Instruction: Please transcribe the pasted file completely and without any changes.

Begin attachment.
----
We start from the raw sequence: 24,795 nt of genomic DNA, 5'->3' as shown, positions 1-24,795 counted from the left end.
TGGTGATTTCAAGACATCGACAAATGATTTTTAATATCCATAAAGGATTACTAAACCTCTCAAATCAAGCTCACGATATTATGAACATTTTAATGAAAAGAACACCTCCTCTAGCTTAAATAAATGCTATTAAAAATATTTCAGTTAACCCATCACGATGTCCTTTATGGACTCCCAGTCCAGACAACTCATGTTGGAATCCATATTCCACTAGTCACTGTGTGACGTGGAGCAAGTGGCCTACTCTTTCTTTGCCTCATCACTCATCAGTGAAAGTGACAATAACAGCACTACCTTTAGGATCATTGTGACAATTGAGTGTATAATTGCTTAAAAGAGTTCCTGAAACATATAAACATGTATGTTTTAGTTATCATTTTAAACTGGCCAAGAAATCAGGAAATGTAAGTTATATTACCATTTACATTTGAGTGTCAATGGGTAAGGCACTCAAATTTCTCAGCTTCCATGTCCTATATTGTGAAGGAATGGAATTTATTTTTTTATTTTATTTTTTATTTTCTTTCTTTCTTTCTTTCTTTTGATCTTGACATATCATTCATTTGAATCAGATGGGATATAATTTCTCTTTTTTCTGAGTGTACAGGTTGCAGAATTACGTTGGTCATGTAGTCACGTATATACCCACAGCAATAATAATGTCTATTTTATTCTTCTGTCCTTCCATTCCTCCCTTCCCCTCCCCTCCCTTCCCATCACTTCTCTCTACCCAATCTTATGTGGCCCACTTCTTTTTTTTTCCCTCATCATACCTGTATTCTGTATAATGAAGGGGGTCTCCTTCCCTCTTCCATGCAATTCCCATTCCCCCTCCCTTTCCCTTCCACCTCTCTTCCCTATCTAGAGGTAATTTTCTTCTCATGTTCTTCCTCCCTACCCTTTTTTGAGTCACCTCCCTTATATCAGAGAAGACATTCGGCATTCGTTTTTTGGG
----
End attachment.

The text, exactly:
We start from the raw sequence: 24,795 nt of genomic DNA, 5'->3' as shown, positions 1-24,795 counted from the left end.
TGGTGATTTCAAGACATCGACAAATGATTTTTAATATCCATAAAGGATTACTAAACCTCTCAAATCAAGCTCACGATATTATGAACATTTTAATGAAAAGAACACCTCCTCTAGCTTAAATAAATGCTATTAAAAATATTTCAGTTAACCCATCACGATGTCCTTTATGGACTCCCAGTCCAGACAACTCATGTTGGAATCCATATTCCACTAGTCACTGTGTGACGTGGAGCAAGTGGCCTACTCTTTCTTTGCCTCATCACTCATCAGTGAAAGTGACAATAACAGCACTACCTTTAGGATCATTGTGACAATTGAGTGTATAATTGCTTAAAAGAGTTCCTGAAACATATAAACATGTATGTTTTAGTTATCATTTTAAACTGGCCAAGAAATCAGGAAATGTAAGTTATATTACCATTTACATTTGAGTGTCAATGGGTAAGGCACTCAAATTTCTCAGCTTCCATGTCCTATATTGTGAAGGAATGGAATTTATTTTTTTATTTTATTTTTTATTTTCTTTCTTTCTTTCTTTCTTTTGATCTTGACATATCATTCATTTGAATCAGATGGGATATAATTTCTCTTTTTTCTGAGTGTACAGGTTGCAGAATTACGTTGGTCATGTAGTCACGTATATACCCACAGCAATAATAATGTCTATTTTATTCTTCTGTCCTTCCATTCCTCCCTTCCCCTCCCCTCCCTTCCCATCACTTCTCTCTACCCAATCTTATGTGGCCCACTTCTTTTTTTTTCCCTCATCATACCTGTATTCTGTATAATGAAGGGGGTCTCCTTCCCTCTTCCATGCAATTCCCATTCCCCCTCCCTTTCCCTTCCACCTCTCTTCCCTATCTAGAGGTAATTTTCTTCTCATGTTCTTCCTCCCTACCCTTTTTTGAGTCACCTCCCTTATATCAGAGAAGACATTCGGCATTCGTTTTTTGGG